An acting lesson that everyone could use
As we increasingly place higher value on individualism and personal freedom, as our established increasingly drive their demand for creativity and innovation, and as more of our workforce becomes increasingly fluid, the majority of us are gradually functioning like consultants than employees.
“67% of Millennials are thinking about their next job, their first day on the job” —pwc, 14 Millennial Impact Report
As any good consultant would know, communicating a unique point of view is imperative to sustaining business. The technique you use to communicate is also a way for potential clients to judge your storytelling ability, a fundamental skill in the consulting economy.
It is easy to forget that communication is a partnership between the speaker and the listener. The speaker encodes their thoughts into words; the listener decodes the words with the goal of creating the same mental imagery identical to the one inside the speaker’s head. Words are metaphors — symbolic representations of our imagination. The inherent attribute of any metaphor is that it emphasizes certain aspects of the deeper message it communicates while deemphasizing others. It is the responsibility of the speaker to understand the limitations of words and craft their word choices to best help re-create the same imagery in listeners’ heads.
My co-worker shared a technique that he learned while studying at the Sanford Meisner school used in acting to create the imagery. Rather than using descriptive words like “angry,” use action-oriented phrases like “I’m drawing a line in the sand.” We understand the definition of the word “angry.” But try to imagine an angry person. What do you see? A red face? an “angry” expression? the person stomping their feet? Can you conjure the image of an angry person without these sensory cues? When we hear the word “angry,” our brains have to do additional work to translate the word to visual and auditory cues, whereas the phrase “I’m drawing a line in the sand” already has everything our minds need to create the mental imagery. The brain is the most energy consuming organ. It avoids additional work wherever it can to conserve energy. Can you imagine how much energy the brain saves this way as you read half a dozen articles? To sum it up, here are three questions you should ask yourself:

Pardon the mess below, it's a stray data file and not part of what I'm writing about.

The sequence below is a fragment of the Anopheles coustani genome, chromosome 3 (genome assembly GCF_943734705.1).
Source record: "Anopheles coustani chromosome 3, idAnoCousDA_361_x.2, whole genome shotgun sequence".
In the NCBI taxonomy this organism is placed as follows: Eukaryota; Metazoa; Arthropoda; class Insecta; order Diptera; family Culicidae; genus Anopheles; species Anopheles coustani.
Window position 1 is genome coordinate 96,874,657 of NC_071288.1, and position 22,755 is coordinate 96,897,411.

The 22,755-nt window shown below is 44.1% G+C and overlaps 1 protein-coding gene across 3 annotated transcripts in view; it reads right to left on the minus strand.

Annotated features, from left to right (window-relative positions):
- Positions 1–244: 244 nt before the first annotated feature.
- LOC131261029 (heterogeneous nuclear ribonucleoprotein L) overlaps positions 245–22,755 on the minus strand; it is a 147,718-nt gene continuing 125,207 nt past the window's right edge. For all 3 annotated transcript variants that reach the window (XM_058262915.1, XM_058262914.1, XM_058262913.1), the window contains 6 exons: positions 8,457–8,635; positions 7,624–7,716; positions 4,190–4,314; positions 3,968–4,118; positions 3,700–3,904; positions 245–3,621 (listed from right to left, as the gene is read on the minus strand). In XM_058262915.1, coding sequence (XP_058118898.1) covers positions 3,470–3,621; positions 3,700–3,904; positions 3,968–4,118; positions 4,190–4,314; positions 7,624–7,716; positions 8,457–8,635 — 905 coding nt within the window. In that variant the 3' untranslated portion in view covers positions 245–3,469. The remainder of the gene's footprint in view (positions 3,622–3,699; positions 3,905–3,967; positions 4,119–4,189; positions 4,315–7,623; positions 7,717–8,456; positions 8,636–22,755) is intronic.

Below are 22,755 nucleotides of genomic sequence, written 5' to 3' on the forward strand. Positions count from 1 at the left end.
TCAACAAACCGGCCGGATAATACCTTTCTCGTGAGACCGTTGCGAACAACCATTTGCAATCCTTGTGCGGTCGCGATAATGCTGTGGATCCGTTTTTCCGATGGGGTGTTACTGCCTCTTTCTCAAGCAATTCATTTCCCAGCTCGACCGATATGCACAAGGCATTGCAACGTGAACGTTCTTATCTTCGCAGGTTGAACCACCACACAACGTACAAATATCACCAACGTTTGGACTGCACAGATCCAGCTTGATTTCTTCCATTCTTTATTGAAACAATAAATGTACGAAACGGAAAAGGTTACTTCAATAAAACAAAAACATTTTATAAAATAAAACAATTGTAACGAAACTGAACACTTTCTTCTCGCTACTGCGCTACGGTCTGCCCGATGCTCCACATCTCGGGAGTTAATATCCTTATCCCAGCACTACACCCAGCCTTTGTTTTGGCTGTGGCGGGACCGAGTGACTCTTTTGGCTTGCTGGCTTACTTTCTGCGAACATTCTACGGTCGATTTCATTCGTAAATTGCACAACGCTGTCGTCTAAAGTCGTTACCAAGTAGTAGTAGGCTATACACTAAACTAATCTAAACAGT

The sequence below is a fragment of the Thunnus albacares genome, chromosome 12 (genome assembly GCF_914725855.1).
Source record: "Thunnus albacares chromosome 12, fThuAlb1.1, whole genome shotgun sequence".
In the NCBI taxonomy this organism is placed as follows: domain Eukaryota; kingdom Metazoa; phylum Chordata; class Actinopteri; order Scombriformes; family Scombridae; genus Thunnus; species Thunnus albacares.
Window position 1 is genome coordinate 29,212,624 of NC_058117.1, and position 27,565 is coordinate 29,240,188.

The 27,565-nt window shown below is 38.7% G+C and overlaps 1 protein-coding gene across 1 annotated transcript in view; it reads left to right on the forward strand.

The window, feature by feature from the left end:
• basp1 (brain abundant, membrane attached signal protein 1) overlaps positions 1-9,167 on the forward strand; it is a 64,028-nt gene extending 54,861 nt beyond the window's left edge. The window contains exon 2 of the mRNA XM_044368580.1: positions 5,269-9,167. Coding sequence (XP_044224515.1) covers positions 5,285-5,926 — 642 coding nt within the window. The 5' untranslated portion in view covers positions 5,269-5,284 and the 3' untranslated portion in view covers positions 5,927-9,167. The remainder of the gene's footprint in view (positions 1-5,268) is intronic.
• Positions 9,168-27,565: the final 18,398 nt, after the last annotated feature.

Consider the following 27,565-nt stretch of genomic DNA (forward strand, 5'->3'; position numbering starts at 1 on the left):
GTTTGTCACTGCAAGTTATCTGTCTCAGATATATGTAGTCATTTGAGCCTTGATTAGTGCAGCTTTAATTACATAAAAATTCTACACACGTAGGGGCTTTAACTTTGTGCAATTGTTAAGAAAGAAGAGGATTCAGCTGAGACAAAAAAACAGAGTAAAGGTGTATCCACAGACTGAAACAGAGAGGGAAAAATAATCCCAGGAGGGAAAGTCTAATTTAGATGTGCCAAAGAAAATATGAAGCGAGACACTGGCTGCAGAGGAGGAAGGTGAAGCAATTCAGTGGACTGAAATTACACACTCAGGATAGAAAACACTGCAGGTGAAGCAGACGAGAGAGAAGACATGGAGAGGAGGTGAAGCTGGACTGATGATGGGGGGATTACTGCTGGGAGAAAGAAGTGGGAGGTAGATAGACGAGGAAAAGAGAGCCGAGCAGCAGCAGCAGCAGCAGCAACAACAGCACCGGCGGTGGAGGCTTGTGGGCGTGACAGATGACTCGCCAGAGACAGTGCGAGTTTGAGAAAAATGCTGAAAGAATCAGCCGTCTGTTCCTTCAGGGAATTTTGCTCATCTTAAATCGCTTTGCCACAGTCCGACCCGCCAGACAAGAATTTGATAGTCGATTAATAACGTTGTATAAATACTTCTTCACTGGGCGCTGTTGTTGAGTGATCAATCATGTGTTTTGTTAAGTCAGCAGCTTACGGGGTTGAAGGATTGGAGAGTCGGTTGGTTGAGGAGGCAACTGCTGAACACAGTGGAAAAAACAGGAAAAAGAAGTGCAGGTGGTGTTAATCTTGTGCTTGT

- What’s a more specific word or phrase than the one I’m using?
(Use the thesaurus)
- What metaphors can I use to ground the idea in action?
- What do I see in my imagination when I plug in the word ____ ? Can I describe the physical action instead?
Examples of this technique in action:
- Happiness → Bliss
- Uncertainty → foggy, muddy
- Enjoy → I’m trying hard to soak in this moment.
- I’m going to make you regret it → I’m going to crush your dreams
Communication is a partnership between the speaker and the listener. The less mental effort that the listener needs to turn your words into vivid imagery, the easier your story will be heard.